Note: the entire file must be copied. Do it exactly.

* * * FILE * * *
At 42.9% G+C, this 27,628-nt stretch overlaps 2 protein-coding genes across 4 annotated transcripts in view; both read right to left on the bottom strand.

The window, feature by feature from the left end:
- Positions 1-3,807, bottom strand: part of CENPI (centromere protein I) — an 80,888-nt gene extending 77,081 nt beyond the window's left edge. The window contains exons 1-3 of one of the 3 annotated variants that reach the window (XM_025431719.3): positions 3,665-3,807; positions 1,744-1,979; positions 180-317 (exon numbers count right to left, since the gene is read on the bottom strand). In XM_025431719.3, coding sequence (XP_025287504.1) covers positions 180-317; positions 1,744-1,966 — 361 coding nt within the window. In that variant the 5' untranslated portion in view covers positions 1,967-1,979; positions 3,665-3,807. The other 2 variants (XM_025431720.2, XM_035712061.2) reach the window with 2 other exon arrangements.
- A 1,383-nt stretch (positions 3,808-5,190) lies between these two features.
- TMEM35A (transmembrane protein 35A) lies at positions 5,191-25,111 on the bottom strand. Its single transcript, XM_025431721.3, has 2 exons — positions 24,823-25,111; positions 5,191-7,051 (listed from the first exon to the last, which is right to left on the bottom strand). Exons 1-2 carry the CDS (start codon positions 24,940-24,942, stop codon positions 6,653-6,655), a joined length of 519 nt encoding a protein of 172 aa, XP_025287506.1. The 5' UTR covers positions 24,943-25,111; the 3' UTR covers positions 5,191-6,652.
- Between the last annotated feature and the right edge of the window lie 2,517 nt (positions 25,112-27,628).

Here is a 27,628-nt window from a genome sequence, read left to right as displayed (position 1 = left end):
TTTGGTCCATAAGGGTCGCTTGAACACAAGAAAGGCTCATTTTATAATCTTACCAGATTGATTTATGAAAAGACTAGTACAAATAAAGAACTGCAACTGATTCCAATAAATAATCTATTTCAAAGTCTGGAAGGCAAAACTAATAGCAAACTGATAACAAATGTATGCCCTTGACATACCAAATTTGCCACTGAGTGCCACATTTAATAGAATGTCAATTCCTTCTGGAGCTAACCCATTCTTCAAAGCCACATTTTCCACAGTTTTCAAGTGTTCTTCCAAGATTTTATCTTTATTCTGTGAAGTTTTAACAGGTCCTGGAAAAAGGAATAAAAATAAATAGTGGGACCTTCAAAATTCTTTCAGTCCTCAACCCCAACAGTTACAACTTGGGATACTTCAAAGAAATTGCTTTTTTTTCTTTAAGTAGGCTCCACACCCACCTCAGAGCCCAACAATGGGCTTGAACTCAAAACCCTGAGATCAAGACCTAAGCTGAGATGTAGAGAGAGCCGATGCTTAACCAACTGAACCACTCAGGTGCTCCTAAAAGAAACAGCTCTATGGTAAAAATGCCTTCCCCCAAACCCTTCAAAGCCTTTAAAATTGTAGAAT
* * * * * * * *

At 42.9% G+C, this 27,628-nt stretch overlaps 2 protein-coding genes across 4 annotated transcripts in view; both read right to left on the bottom strand.

The window, feature by feature from the left end:
- Positions 1-3,807, bottom strand: part of CENPI (centromere protein I) — an 80,888-nt gene extending 77,081 nt beyond the window's left edge. The window contains exons 1-3 of one of the 3 annotated variants that reach the window (XM_025431719.3): positions 3,665-3,807; positions 1,744-1,979; positions 180-317 (exon numbers count right to left, since the gene is read on the bottom strand). In XM_025431719.3, coding sequence (XP_025287504.1) covers positions 180-317; positions 1,744-1,966 — 361 coding nt within the window. In that variant the 5' untranslated portion in view covers positions 1,967-1,979; positions 3,665-3,807. The other 2 variants (XM_025431720.2, XM_035712061.2) reach the window with 2 other exon arrangements.
- A 1,383-nt stretch (positions 3,808-5,190) lies between these two features.
- TMEM35A (transmembrane protein 35A) lies at positions 5,191-25,111 on the bottom strand. Its single transcript, XM_025431721.3, has 2 exons — positions 24,823-25,111; positions 5,191-7,051 (listed from the first exon to the last, which is right to left on the bottom strand). Exons 1-2 carry the CDS (start codon positions 24,940-24,942, stop codon positions 6,653-6,655), a joined length of 519 nt encoding a protein of 172 aa, XP_025287506.1. The 5' UTR covers positions 24,943-25,111; the 3' UTR covers positions 5,191-6,652.
- Between the last annotated feature and the right edge of the window lie 2,517 nt (positions 25,112-27,628).

Here is a 27,628-nt window from a genome sequence, read left to right as displayed (position 1 = left end):
TTTGGTCCATAAGGGTCGCTTGAACACAAGAAAGGCTCATTTTATAATCTTACCAGATTGATTTATGAAAAGACTAGTACAAATAAAGAACTGCAACTGATTCCAATAAATAATCTATTTCAAAGTCTGGAAGGCAAAACTAATAGCAAACTGATAACAAATGTATGCCCTTGACATACCAAATTTGCCACTGAGTGCCACATTTAATAGAATGTCAATTCCTTCTGGAGCTAACCCATTCTTCAAAGCCACATTTTCCACAGTTTTCAAGTGTTCTTCCAAGATTTTATCTTTATTCTGTGAAGTTTTAACAGGTCCTGGAAAAAGGAATAAAAATAAATAGTGGGACCTTCAAAATTCTTTCAGTCCTCAACCCCAACAGTTACAACTTGGGATACTTCAAAGAAATTGCTTTTTTTTCTTTAAGTAGGCTCCACACCCACCTCAGAGCCCAACAATGGGCTTGAACTCAAAACCCTGAGATCAAGACCTAAGCTGAGATGTAGAGAGAGCCGATGCTTAACCAACTGAACCACTCAGGTGCTCCTAAAAGAAACAGCTCTATGGTAAAAATGCCTTCCCCCAAACCCTTCAAAGCCTTTAAAATTGTAGAAT